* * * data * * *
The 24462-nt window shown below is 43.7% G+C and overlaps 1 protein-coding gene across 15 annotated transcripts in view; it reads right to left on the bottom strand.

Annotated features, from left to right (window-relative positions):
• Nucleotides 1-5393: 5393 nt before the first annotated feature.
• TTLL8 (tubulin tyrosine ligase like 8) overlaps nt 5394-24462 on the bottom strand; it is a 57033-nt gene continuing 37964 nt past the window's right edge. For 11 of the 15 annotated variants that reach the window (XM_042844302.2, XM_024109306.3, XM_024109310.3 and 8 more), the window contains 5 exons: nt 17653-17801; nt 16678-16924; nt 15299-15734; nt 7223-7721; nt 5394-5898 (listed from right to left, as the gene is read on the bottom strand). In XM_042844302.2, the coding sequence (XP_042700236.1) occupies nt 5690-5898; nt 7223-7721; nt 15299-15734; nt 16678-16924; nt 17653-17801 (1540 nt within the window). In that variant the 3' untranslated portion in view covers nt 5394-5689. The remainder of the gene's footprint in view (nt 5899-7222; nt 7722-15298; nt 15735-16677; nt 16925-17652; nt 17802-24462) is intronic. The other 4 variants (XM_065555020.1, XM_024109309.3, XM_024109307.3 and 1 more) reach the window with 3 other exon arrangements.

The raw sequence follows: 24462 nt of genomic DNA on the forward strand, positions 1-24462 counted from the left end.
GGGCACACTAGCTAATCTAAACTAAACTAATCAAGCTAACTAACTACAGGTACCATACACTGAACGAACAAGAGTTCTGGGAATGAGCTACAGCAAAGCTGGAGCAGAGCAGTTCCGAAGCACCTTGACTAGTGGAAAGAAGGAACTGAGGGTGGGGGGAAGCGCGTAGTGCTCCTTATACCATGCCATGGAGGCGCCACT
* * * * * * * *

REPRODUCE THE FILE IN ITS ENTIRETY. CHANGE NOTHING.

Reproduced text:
The 24462-nt window shown below is 43.7% G+C and overlaps 1 protein-coding gene across 15 annotated transcripts in view; it reads right to left on the bottom strand.

Annotated features, from left to right (window-relative positions):
• Nucleotides 1-5393: 5393 nt before the first annotated feature.
• TTLL8 (tubulin tyrosine ligase like 8) overlaps nt 5394-24462 on the bottom strand; it is a 57033-nt gene continuing 37964 nt past the window's right edge. For 11 of the 15 annotated variants that reach the window (XM_042844302.2, XM_024109306.3, XM_024109310.3 and 8 more), the window contains 5 exons: nt 17653-17801; nt 16678-16924; nt 15299-15734; nt 7223-7721; nt 5394-5898 (listed from right to left, as the gene is read on the bottom strand). In XM_042844302.2, the coding sequence (XP_042700236.1) occupies nt 5690-5898; nt 7223-7721; nt 15299-15734; nt 16678-16924; nt 17653-17801 (1540 nt within the window). In that variant the 3' untranslated portion in view covers nt 5394-5689. The remainder of the gene's footprint in view (nt 5899-7222; nt 7722-15298; nt 15735-16677; nt 16925-17652; nt 17802-24462) is intronic. The other 4 variants (XM_065555020.1, XM_024109309.3, XM_024109307.3 and 1 more) reach the window with 3 other exon arrangements.

The raw sequence follows: 24462 nt of genomic DNA on the forward strand, positions 1-24462 counted from the left end.
GGGCACACTAGCTAATCTAAACTAAACTAATCAAGCTAACTAACTACAGGTACCATACACTGAACGAACAAGAGTTCTGGGAATGAGCTACAGCAAAGCTGGAGCAGAGCAGTTCCGAAGCACCTTGACTAGTGGAAAGAAGGAACTGAGGGTGGGGGGAAGCGCGTAGTGCTCCTTATACCATGCCATGGAGGCGCCACT